25th May 2022

Does Draghi have a Russia problem?

  • Mario Draghi's Italy was one of three countries singled out by Donald Tusk for having 'disgraced' itself over Russia sanctions (Photo: European Parliament)
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Italy is among EU member states facing the opprobrium of central and eastern Europeans in the aftermath of the brutal Russian invasion of Ukraine.

And no wonder.

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  • Photos of The League's Matteo Salvini wearing a T-shirt with Putin's face circulate on social media (Photo: Twitter)

Italy was among the handful of countries at a summit in Brussels on Thursday night (24 February) that opposed booting Russia out of the SWIFT international banking payments system.

On Friday morning, Italy was specifically named by former president of the European Council and ex-Polish prime minister, Donald Tusk, as among three countries that "disgraced themselves" at the summit for blocking more forceful sanctions against Russia.

Rome has long enjoyed something of a special friendship with Moscow, not least because of the presence of historically pro-Russian political forces in the Italian parliament.

And while much of the infatuation with Russia among some Italians may be hard to explain, it's still a factor that its leaders, like prime minister Mario Draghi, must contend with.

The leader of the far-right League, Matteo Salvini, has been praising Vladimir Putin for years. Photos of Salvini wearing a T-shirt with Putin's face circulate on social media.

And in 2016, a leading member of the League in the northeastern Veneto region traveled to Crimea calling for an end to the embargo with Russia.

There's also been a measure of hostility on the far-left toward Ukraine in the lead up to the war. Some academics repeated on social media the trope that Ukraine is a Nazi country — the very language used by Putin himself.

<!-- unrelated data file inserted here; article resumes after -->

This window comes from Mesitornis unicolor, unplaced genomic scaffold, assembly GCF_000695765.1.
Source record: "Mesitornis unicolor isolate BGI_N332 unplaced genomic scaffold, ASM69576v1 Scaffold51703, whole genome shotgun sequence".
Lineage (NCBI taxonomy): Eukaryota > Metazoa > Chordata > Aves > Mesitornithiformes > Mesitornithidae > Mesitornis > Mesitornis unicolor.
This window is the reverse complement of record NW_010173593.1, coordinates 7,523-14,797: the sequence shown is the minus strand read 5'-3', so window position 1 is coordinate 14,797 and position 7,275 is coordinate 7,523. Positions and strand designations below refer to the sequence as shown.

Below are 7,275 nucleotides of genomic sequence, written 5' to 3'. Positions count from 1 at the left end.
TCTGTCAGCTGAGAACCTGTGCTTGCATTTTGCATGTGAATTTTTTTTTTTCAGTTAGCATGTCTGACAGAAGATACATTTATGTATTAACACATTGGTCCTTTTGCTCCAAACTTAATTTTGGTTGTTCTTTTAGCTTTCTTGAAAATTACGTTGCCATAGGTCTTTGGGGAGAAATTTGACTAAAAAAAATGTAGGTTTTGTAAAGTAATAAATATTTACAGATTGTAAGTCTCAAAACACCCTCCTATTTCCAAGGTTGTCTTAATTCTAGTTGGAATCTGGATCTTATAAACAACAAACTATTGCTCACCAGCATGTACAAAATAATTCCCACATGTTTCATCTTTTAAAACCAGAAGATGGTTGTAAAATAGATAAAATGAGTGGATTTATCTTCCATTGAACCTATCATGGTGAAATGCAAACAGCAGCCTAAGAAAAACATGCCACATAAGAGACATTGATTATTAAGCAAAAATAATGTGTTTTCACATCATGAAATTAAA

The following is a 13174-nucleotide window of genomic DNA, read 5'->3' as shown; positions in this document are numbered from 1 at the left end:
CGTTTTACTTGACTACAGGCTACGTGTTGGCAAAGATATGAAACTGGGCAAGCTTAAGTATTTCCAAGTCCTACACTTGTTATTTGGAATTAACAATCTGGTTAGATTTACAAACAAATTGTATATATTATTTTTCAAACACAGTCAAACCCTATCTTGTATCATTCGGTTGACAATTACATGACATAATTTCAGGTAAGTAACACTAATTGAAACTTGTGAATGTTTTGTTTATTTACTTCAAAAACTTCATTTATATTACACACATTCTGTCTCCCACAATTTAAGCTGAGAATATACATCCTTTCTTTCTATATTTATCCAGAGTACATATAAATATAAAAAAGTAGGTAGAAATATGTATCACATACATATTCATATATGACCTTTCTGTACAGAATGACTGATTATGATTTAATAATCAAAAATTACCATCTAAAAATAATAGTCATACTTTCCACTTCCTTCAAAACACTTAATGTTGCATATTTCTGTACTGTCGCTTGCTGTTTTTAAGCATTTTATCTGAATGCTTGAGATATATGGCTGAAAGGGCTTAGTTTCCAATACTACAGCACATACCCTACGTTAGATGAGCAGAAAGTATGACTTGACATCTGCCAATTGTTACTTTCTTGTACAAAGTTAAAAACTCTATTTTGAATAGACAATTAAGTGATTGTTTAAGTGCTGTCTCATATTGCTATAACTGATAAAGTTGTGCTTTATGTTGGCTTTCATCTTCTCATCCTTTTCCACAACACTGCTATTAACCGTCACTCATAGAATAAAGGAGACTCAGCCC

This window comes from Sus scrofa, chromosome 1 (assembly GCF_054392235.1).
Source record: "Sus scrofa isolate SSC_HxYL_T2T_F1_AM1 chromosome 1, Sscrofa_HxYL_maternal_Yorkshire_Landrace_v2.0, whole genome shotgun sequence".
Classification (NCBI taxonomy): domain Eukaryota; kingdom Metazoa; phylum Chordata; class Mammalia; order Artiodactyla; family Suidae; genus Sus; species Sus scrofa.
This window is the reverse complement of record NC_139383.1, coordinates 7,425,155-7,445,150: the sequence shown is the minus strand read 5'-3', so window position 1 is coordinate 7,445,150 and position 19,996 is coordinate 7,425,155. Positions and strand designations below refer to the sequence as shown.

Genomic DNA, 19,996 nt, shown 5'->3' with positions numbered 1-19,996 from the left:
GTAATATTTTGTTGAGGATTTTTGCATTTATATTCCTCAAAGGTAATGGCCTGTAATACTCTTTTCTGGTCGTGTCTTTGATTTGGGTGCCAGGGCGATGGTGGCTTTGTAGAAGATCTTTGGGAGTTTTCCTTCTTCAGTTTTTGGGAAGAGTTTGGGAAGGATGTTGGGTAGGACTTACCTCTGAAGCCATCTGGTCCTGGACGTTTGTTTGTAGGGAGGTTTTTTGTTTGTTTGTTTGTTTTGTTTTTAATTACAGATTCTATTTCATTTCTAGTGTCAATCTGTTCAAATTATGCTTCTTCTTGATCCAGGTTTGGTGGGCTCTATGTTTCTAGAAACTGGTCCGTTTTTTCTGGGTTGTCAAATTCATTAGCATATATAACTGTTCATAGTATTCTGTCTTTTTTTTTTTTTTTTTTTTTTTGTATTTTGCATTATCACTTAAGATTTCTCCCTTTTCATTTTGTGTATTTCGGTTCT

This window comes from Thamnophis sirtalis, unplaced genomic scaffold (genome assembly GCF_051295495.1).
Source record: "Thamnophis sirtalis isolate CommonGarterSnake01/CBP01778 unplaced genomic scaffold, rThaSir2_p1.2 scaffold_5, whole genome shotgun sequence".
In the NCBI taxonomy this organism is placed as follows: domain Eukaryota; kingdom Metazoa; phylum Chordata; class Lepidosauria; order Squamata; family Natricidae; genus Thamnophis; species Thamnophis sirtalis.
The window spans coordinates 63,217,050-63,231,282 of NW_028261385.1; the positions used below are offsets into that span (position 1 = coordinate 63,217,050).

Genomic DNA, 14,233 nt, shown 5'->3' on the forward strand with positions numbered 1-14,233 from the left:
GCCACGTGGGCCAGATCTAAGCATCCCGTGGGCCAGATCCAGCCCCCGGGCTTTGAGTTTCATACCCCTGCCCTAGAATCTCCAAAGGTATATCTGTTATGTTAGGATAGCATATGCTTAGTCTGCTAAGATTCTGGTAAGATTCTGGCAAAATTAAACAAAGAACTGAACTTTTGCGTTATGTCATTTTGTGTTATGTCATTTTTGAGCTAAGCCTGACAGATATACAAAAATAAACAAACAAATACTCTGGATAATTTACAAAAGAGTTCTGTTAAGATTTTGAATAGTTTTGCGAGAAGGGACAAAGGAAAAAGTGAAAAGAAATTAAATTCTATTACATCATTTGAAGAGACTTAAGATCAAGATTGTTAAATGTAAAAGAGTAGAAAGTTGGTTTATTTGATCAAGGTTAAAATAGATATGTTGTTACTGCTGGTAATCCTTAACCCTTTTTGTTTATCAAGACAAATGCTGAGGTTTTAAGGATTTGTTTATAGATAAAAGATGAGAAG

The Italian media, too, often has a Russian flavour.

"In the Italian news the voice of Ukraine is missing — there is an authentic void," said Yaryna Grusha, a professor of Ukrainian language and literature at the University Statale of Milan, who has been living in Italy for seven years.

"The vast majority of news talk about Russia, not Ukraine," she said, adding that television reporters in particular use "typical Russian narratives" in their reports.

Luxury goods

Then there's the economy. Italy is known for its export-driven small and medium-sized businesses.

And while there is a perception that these firms — and not just the luxury fashion brands — would suffer from loss of the Russian market, the evidence may not quite back that up.

Italian companies exported food, clothing, luxury goods and furniture to Russia totalling €7.1bn 2020 — far less than to tiny Belgium.

Even so, most most business lobbies representing these SMEs are extremely hostile to international sanctions against Moscow

Alessandro Vitale, associate professor of economic and political geography at the University Statale of Milan, says Italian exports to Russia have been in decline over the past three years and now represent a mere 1.5 percent of their overall sales.

What is undeniable, however, is that Russia is a crucial energy partner for Italy.

The country is heavily dependent on gas for electricity production, and with 40 percent of that gas coming from Russia, according to Davide Tabarelli, president of the research center Nomisma Energia

Increasing energy prices already are striking many businesses hard with many foregoing investment and hiring.

Low-income south Italy

Ordinary Italians were already worried about high energy bills, and now low-income families, especially in southern Italy, are finding it extremely difficult to pay for electricity and gas.

To make matters worse, Italian media have amplified the fears many Italians have of a gas supply disruption.

By Friday morning, Draghi was eager to say Italy would be in tougher on Russia in future if needed.

Europe, including Italy, is ready "to take even harsher measures if these do not prove sufficient," Draghi told the Chamber of Deputies.

That stance was backed up by undersecretary Giorgio Mulè, of the pro-Nato, pro-EU Forza Italia party.

"If diplomacy fails any option must be on the table and must be examined," said Mulè, who also noted that "sanctions can hit a country like Russia very hard."

Author bio

Valentina Saini is a freelance journalist specialising in Italian social issues and politics, gender issues and the Middle East and North Africa region.


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